Redroot pigweed is one of the injurious agricultural weeds on a worldwide basis. Understanding of its interference impact in crop field will provide useful information for weed control programs. The effects of redroot pigweed on cotton at densities of 0, 0.125, 0.25, 0.5, 1, 2, 4, and 8 plants m-1 of row were evaluated in field experiments conducted in 2013 and 2014 at Institute of Cotton Research, CAAS in China. Redroot pigweed remained taller and thicker than cotton and heavily shaded cotton throughout the growing season. Both cotton height and stem diameter reduced with increasing redroot pigweed density. Moreover, the interference of redroot pigweed resulted in a delay in cotton maturity especially at the densities of 1 to 8 weed plants m-1 of row, and cotton boll weight and seed numbers per boll were reduced. The relationship between redroot pigweed density and seed cotton yield was described by the hyperbolic decay regression model, which estimated that a density of 0.20–0.33 weed plant m-1 of row would result in a 50% seed cotton yield loss from the maximum yield. Redroot pigweed seed production per plant or per square meter was indicated by logarithmic response. At a density of 1 plant m-1 of cotton row, redroot pigweed produced about 626,000 seeds m-2. Intraspecific competition resulted in density-dependent effects on weed biomass per plant, a range of 430–2,250 g dry weight by harvest. Redroot pigweed biomass ha-1 tended to increase with increasing weed density as indicated by a logarithmic response. Fiber quality was not significantly influenced by weed density when analyzed over two years; however, the fiber length uniformity and micronaire were adversely affected at density of 1 weed plant m-1 of row in 2014. The adverse impact of redroot pigweed on cotton growth and development identified in this study has indicated the need of effective redroot pigweed management.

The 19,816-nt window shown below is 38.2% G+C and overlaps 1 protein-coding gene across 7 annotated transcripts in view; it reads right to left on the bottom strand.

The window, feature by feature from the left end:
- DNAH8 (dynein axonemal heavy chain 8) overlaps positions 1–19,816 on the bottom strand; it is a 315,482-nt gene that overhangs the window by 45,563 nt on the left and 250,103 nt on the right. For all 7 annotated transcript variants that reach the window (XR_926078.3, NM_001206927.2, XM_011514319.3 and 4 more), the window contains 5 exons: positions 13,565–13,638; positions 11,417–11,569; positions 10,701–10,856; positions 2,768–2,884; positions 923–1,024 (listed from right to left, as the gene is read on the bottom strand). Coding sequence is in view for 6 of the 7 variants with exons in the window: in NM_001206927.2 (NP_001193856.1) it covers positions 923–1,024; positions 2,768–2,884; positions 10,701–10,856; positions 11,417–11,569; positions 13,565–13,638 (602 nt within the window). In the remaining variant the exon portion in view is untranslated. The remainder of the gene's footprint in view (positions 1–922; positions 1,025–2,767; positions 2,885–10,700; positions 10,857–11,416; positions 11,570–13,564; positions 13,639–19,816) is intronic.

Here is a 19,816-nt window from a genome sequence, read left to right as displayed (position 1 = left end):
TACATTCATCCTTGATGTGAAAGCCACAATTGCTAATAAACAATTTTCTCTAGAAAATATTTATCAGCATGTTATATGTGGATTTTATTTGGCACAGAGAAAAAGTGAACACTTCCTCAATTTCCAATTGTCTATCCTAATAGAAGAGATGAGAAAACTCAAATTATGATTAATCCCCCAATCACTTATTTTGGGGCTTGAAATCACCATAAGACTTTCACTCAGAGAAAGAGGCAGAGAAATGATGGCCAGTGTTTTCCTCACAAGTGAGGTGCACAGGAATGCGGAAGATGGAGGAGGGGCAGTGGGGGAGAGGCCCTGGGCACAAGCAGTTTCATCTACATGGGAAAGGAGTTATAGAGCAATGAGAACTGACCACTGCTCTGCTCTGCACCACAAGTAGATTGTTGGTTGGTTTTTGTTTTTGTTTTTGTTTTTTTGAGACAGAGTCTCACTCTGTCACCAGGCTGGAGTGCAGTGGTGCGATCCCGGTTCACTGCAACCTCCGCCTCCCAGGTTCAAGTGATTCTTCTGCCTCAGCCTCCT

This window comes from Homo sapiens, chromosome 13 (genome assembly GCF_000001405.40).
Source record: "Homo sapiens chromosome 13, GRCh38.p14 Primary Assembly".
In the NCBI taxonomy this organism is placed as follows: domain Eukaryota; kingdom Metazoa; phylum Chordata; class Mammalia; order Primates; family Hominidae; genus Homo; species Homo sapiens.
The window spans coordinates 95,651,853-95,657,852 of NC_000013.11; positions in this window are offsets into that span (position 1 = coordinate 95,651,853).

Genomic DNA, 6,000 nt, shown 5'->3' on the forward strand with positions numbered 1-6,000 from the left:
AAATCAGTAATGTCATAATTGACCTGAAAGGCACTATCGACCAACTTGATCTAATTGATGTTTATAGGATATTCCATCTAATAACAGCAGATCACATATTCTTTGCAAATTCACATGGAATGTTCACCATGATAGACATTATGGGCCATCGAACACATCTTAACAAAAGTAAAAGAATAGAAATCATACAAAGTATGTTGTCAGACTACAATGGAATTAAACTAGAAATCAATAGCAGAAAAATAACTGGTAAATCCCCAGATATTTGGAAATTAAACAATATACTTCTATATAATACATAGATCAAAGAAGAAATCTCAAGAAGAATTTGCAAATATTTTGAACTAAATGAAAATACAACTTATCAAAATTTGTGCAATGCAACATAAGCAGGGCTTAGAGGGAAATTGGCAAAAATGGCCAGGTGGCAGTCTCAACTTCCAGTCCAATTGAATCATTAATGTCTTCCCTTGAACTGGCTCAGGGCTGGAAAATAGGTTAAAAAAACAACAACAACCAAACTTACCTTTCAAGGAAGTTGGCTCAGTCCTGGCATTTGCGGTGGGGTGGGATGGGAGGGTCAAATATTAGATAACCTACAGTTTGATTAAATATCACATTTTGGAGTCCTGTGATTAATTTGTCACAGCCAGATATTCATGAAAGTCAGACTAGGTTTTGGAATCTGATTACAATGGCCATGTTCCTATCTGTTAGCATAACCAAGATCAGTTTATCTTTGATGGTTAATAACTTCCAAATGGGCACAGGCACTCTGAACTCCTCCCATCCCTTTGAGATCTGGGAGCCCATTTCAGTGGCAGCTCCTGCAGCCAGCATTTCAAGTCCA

Introduction